Fri, 2019/02/22 - 8:33am
Circadian rhythms are found in all living organisms, including humans, animals and plants. Often referred to as the body’s biological clock, these rhythms follow the 24-hour daily cycle of our earth and help us adapt to light and dark, signal when to be active and when to rest and indicate when to sleep and be awake. Circadian rhythms are important for many critical body functions including the way that we heal from disease or... injury.
When rhythms are disrupted, the body fails to receive the correct signals to function at an optimal level. Since up to 25 per cent of the population engages in shift work at some point in their working career, travellers frequently deal with jetlag and people commonly suffer from sleep disorders – there are many situations where circadian rhythms can be disrupted in our everyday lives.
Prof. Tami Martino, director of the University of Guelph’s Centre for Cardiovascular Investigations and associate professor in the Department of Biomedical Sciences at the Ontario Veterinary College (OVC), investigates how disrupting body clocks and sleep drives diseases.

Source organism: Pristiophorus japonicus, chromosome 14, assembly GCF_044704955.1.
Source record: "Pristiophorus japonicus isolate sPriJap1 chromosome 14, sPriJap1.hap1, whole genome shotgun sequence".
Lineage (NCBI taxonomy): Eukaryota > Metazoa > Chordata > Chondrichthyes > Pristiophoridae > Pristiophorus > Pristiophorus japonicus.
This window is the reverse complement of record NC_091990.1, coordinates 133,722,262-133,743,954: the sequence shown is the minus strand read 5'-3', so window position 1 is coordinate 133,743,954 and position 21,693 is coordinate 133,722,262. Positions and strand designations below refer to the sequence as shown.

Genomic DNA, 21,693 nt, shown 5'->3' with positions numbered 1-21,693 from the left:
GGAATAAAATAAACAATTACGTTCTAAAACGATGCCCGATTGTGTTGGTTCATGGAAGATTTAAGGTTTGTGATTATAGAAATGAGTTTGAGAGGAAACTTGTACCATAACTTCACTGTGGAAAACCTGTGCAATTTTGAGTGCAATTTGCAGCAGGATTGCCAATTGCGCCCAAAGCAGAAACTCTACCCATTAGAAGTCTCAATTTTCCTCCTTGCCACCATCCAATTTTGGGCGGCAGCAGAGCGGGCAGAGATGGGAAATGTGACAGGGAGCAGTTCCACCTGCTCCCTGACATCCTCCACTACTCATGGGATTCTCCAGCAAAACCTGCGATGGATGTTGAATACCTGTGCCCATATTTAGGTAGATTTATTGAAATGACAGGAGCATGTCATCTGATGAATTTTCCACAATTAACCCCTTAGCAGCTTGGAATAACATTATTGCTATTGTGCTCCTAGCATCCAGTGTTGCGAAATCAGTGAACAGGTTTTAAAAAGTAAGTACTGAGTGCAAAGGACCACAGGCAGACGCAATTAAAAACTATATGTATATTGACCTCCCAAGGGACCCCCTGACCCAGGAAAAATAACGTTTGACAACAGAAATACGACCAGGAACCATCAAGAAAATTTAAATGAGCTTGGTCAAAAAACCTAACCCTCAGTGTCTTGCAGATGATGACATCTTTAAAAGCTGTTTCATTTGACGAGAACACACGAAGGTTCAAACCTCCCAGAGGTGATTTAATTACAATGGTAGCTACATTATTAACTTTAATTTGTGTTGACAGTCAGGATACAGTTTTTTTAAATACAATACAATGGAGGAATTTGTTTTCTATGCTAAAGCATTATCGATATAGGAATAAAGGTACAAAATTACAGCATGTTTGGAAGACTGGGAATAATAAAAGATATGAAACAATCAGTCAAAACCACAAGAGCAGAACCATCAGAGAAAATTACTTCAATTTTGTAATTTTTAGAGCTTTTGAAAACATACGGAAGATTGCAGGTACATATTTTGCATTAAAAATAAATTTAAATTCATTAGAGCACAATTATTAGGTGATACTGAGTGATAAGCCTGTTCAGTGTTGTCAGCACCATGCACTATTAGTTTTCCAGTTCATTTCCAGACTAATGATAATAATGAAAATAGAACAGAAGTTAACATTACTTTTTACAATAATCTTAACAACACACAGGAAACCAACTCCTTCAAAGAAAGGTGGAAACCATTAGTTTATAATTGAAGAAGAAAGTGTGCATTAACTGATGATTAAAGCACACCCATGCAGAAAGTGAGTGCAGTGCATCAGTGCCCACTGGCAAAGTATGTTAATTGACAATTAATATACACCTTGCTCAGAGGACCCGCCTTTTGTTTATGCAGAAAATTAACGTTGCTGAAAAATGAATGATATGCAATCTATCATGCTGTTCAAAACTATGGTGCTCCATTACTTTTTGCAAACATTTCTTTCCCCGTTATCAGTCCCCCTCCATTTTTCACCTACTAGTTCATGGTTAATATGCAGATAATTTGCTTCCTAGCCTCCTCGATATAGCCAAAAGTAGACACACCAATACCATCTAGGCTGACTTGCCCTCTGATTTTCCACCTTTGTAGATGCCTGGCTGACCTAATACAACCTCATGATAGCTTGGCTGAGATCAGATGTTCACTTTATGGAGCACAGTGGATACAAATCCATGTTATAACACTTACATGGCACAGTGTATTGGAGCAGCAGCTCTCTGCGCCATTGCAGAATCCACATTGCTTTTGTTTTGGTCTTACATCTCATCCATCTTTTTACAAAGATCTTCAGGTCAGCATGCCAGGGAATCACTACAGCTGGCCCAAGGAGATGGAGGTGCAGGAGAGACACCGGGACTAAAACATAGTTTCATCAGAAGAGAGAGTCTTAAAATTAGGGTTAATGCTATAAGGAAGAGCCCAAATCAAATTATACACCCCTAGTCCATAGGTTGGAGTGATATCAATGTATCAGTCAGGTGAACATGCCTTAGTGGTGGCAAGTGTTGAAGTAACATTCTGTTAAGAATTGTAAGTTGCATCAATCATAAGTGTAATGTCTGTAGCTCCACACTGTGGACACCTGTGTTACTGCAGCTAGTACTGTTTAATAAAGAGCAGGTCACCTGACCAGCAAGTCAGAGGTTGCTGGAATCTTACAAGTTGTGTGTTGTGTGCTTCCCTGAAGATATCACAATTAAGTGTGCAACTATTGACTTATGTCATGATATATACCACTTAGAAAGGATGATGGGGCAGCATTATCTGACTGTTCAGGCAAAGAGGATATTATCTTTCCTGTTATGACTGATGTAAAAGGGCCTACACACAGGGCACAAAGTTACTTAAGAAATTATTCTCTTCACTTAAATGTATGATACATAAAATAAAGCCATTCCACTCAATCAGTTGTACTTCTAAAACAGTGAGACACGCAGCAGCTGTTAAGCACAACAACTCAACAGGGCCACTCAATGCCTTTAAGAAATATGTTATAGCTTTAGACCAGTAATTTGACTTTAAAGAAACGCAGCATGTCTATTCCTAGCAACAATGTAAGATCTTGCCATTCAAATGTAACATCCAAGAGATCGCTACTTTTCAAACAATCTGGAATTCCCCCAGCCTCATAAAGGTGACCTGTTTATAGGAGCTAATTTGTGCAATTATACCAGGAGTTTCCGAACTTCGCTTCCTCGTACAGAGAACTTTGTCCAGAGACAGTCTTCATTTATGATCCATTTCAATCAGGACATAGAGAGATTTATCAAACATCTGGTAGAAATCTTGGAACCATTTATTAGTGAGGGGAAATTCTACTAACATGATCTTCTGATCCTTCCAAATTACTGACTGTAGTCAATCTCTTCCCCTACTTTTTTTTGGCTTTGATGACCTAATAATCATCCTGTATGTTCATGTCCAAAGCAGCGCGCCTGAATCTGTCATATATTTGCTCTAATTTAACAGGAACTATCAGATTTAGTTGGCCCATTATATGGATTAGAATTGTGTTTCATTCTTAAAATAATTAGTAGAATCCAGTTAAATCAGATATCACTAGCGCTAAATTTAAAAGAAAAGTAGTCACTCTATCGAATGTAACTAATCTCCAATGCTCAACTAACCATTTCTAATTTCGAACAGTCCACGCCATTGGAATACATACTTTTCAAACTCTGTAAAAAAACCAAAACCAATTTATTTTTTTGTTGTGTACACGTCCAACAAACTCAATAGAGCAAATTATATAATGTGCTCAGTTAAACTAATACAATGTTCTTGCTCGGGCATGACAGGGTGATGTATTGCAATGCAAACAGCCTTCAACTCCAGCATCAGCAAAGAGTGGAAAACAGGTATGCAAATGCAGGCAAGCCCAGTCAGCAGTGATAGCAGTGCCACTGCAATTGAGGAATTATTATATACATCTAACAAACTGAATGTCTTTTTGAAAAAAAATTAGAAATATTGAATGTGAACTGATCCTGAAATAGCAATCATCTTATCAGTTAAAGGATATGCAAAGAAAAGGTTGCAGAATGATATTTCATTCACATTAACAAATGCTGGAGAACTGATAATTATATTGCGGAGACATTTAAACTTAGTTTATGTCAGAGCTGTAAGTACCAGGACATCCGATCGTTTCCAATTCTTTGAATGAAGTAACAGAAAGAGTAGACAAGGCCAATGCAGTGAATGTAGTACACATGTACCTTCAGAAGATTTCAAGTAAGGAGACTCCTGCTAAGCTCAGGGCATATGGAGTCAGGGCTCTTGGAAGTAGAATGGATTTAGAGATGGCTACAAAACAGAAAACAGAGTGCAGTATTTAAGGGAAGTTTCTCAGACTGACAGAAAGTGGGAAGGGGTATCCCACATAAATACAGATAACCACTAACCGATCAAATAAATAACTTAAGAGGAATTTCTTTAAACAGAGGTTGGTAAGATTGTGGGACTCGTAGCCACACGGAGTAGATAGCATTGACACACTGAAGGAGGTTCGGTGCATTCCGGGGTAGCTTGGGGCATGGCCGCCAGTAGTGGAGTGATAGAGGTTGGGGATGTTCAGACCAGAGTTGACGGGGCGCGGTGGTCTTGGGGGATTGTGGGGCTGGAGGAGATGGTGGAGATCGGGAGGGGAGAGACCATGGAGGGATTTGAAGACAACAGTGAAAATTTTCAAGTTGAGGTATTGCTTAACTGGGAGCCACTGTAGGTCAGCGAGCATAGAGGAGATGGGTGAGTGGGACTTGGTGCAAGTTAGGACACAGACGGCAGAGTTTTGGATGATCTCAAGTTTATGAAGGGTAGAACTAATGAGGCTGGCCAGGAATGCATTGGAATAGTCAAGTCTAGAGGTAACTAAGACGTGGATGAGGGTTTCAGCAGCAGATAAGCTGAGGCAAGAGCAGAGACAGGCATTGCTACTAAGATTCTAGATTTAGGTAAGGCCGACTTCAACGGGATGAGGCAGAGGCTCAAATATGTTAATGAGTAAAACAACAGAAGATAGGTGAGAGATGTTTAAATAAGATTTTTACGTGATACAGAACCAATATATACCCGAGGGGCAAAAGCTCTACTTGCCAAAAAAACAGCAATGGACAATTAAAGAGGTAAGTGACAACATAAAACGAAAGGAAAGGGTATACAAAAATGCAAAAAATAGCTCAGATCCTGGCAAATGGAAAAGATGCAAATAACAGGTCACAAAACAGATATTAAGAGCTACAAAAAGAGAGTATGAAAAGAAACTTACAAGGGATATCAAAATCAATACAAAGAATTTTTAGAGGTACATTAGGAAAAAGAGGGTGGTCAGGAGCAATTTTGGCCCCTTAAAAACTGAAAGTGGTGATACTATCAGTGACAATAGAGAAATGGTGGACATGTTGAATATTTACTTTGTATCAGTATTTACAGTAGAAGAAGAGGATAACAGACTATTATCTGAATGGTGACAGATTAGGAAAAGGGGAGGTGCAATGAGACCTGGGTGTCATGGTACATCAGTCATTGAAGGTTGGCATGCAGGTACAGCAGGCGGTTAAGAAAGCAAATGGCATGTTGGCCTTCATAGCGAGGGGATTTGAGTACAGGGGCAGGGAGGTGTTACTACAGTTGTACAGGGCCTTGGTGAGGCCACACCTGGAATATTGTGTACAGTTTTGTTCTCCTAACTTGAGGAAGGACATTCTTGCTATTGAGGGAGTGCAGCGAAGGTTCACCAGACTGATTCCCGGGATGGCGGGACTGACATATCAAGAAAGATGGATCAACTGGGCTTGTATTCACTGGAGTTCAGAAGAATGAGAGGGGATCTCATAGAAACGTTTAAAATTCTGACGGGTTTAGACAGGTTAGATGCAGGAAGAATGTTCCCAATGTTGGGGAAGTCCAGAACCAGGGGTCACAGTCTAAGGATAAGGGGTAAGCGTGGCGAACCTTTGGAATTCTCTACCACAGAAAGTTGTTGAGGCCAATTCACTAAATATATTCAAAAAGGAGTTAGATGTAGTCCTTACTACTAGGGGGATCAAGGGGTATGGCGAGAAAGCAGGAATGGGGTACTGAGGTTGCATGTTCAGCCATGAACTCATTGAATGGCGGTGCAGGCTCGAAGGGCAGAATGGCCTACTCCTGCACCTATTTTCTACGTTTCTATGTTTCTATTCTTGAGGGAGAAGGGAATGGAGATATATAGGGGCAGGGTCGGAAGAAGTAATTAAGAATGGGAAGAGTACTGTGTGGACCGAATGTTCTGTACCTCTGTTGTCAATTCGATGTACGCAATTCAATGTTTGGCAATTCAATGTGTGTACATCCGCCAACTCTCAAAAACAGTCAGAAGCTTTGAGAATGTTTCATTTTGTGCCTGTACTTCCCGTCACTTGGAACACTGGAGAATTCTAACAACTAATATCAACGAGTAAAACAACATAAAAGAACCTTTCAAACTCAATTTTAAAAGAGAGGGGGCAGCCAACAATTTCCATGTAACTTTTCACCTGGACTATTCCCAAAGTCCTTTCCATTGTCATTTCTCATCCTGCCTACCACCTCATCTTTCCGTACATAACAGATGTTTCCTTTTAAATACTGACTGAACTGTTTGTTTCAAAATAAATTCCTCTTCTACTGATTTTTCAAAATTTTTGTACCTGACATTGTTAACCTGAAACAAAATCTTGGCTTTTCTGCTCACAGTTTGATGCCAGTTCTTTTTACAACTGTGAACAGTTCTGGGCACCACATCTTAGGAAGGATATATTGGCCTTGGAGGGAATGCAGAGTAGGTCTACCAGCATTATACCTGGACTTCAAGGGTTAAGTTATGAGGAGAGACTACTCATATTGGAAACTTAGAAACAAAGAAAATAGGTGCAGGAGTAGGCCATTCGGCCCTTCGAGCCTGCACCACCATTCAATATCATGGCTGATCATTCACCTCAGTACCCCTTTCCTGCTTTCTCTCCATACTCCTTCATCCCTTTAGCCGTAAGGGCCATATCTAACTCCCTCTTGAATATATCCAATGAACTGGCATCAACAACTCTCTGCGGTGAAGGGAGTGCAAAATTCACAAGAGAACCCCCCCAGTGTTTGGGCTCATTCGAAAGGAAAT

Martino’s research reveals that even short-term disruption of circadian rhythms, such as that experienced in ICUs and hospital wards, may worsen a patient’s long-term outcome. However, the heart’s circadian biology can be therapeutically manipulated by genetic, environmental or pharmacologic approaches to slow or reverse damage. Dr. Martino is leading the way with innovative research and a new field of medicine called “Circadian Medicine”, which will help lead to longer, healthier lives for animals and humans.
Read more on the OVC Pet Trust website.
Read more in the fall / winter issue of Best Friends Magazine.
(Illustration credit: IStock wildpixel)